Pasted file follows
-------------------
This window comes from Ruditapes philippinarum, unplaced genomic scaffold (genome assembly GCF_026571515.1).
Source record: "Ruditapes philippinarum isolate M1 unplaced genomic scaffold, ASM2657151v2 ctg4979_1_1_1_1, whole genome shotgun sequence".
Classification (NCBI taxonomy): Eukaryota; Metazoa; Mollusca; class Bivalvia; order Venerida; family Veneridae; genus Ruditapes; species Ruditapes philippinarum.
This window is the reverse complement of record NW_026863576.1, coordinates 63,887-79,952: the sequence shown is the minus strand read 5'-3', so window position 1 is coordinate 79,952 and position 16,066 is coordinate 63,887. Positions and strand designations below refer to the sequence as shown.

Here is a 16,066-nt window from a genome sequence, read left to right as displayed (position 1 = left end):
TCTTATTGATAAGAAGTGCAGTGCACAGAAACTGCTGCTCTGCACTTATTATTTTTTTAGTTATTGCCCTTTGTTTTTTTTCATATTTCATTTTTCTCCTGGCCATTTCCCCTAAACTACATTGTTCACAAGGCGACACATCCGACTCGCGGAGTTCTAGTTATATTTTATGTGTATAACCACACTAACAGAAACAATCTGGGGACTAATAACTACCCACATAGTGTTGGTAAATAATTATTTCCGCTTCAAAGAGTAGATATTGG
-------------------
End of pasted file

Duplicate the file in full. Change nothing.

This window comes from Ruditapes philippinarum, unplaced genomic scaffold (genome assembly GCF_026571515.1).
Source record: "Ruditapes philippinarum isolate M1 unplaced genomic scaffold, ASM2657151v2 ctg4979_1_1_1_1, whole genome shotgun sequence".
Classification (NCBI taxonomy): Eukaryota; Metazoa; Mollusca; class Bivalvia; order Venerida; family Veneridae; genus Ruditapes; species Ruditapes philippinarum.
This window is the reverse complement of record NW_026863576.1, coordinates 63,887-79,952: the sequence shown is the minus strand read 5'-3', so window position 1 is coordinate 79,952 and position 16,066 is coordinate 63,887. Positions and strand designations below refer to the sequence as shown.

Here is a 16,066-nt window from a genome sequence, read left to right as displayed (position 1 = left end):
TCTTATTGATAAGAAGTGCAGTGCACAGAAACTGCTGCTCTGCACTTATTATTTTTTTAGTTATTGCCCTTTGTTTTTTTTCATATTTCATTTTTCTCCTGGCCATTTCCCCTAAACTACATTGTTCACAAGGCGACACATCCGACTCGCGGAGTTCTAGTTATATTTTATGTGTATAACCACACTAACAGAAACAATCTGGGGACTAATAACTACCCACATAGTGTTGGTAAATAATTATTTCCGCTTCAAAGAGTAGATATTGG